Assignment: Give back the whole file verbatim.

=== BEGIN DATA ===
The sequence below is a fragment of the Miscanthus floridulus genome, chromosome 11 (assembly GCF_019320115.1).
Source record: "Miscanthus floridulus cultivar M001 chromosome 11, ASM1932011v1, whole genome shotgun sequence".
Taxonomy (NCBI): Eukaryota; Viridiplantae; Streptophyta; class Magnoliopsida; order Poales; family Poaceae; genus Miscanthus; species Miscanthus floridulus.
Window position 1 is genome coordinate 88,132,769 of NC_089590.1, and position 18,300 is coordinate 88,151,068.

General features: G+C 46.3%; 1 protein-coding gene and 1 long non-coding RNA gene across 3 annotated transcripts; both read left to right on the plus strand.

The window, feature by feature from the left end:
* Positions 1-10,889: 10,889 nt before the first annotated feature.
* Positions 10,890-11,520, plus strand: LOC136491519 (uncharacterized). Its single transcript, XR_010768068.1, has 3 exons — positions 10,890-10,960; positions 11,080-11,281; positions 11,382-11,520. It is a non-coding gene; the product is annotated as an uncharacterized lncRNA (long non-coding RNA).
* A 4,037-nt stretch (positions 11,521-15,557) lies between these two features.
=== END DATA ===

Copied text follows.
The sequence below is a fragment of the Miscanthus floridulus genome, chromosome 11 (assembly GCF_019320115.1).
Source record: "Miscanthus floridulus cultivar M001 chromosome 11, ASM1932011v1, whole genome shotgun sequence".
Taxonomy (NCBI): Eukaryota; Viridiplantae; Streptophyta; class Magnoliopsida; order Poales; family Poaceae; genus Miscanthus; species Miscanthus floridulus.
Window position 1 is genome coordinate 88,132,769 of NC_089590.1, and position 18,300 is coordinate 88,151,068.

General features: G+C 46.3%; 1 protein-coding gene and 1 long non-coding RNA gene across 3 annotated transcripts; both read left to right on the plus strand.

The window, feature by feature from the left end:
* Positions 1-10,889: 10,889 nt before the first annotated feature.
* Positions 10,890-11,520, plus strand: LOC136491519 (uncharacterized). Its single transcript, XR_010768068.1, has 3 exons — positions 10,890-10,960; positions 11,080-11,281; positions 11,382-11,520. It is a non-coding gene; the product is annotated as an uncharacterized lncRNA (long non-coding RNA).
* A 4,037-nt stretch (positions 11,521-15,557) lies between these two features.